Reusing Coffee Grounds

There are tons of different ways to reuse coffee grounds, from cleaning and keeping away bugs to making low-cost, all natural beauty supplies. With a little ingenuity, you'll find plenty of uses for your wet coffee grounds and spread the awesome scent as well. When you consider that most people drink an average of two cups of coffee per day, that makes a whopping 730 cups per year. A side effect is all of the used coffee grounds, which some people simply toss in the trash. Those used grounds, however, can be used in many ways. The most common use for used coffee grounds is in planting. The coffee acts as an organic fertilizer, assisting the plants and vegetation to grow. The aroma of coffee grounds is useful for keeping cats and bugs at bay. Cats do not like the smell of coffee grounds, so you can prevent them from diggin in your flower beds by sprinkling some in the dirt. Likewise, you can sprinkle the grounds around the perimeter of your house to keep ants, snails and snugs away. This is particularly useful if you can find the spot where the insects are gaining access to your home. Another way to reuse coffee grounds is to touch up furniture with them. They can be used in place of potentially harmful chemicals to stain wood or to fill in scratches on wood tables. Not to mention using the wet grounds to weigh down the ashes in a fireplace to make cleaning it easier by minimizing the dust clouds. Did you realize that you can also reuse coffee grounds to make natural healthcare products? They can be used as a natural hair conditioner, as a face mask to solve skin problems or to make a solution to bring dark hair back to life. Another use for coffee grounds is to turn coffee grounds into an exfoliating body scrub. Add a drop of vanilla for a warm, inviting scent. Rubbing the grounds on your hands can also remove unwanted scents, like onion, which are otherwise difficult to get rid of. Reusing the coffee grounds could save money and is good for the environment. Oddly enough, reusing coffee grounds for their original intent, making coffee, is not the best use of them. Coffee tastes best when made fresh each time. Reused coffee grounds make a nasty, watery cup of coffee. Start with new, dry grounds to make a fresh pot each time.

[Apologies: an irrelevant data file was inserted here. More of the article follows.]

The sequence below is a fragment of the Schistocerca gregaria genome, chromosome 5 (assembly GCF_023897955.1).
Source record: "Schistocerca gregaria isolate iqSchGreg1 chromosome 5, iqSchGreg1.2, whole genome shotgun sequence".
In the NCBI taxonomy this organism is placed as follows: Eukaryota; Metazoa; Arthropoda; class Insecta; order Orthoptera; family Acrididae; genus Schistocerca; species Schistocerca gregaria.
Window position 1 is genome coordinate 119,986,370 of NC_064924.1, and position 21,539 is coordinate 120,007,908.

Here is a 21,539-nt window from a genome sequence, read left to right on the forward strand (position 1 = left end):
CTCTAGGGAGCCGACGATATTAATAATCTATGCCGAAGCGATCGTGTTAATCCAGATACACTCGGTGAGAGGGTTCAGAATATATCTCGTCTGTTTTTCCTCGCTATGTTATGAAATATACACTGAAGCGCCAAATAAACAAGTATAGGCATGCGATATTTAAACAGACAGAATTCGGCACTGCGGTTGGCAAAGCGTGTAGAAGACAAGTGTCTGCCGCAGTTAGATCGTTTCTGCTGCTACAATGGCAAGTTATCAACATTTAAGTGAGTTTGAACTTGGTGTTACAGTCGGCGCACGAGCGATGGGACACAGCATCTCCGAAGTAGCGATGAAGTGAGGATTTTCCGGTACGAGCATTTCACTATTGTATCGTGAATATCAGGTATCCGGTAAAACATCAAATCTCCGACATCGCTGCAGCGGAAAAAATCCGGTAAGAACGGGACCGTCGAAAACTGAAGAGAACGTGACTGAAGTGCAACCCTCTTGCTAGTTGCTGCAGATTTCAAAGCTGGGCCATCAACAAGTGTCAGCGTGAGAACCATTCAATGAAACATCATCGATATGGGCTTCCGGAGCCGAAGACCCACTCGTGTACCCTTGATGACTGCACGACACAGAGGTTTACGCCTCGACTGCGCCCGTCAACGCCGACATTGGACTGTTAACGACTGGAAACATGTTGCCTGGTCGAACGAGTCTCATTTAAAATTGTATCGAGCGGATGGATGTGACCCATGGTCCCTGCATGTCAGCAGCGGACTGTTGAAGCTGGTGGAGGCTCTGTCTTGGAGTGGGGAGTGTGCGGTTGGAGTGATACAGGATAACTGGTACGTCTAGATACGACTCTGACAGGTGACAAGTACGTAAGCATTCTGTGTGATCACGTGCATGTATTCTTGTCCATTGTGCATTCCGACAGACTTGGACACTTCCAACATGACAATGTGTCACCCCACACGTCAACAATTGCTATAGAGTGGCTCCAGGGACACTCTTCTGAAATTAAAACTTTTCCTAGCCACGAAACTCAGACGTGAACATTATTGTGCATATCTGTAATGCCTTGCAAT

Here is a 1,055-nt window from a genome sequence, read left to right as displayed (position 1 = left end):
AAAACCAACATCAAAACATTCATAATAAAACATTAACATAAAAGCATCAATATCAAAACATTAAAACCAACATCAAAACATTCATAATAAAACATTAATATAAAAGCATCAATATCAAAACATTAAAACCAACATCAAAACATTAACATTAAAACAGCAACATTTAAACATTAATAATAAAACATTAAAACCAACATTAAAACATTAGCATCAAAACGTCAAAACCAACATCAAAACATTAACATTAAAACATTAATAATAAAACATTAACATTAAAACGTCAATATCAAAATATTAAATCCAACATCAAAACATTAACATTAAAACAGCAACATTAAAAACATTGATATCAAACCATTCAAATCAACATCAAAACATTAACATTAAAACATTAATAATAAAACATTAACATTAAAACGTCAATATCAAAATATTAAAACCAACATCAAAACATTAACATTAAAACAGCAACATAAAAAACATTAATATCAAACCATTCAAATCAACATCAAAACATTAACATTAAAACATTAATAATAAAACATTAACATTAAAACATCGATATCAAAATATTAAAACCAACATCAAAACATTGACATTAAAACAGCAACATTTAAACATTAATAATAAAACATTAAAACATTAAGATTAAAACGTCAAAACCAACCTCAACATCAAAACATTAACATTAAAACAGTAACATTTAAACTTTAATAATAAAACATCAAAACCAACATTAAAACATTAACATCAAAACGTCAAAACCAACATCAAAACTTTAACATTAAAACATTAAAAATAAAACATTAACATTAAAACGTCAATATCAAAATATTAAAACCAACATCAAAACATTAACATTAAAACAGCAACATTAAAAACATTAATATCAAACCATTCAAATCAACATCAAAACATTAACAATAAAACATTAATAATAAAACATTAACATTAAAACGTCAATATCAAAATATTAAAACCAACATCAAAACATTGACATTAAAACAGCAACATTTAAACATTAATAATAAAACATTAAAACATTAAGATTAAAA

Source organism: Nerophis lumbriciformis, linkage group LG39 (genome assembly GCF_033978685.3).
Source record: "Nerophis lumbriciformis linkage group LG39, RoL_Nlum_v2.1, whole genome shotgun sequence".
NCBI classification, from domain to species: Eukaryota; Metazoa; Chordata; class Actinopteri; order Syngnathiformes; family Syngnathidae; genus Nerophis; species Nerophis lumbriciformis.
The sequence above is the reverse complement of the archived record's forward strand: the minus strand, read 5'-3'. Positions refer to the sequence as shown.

May 14, 2015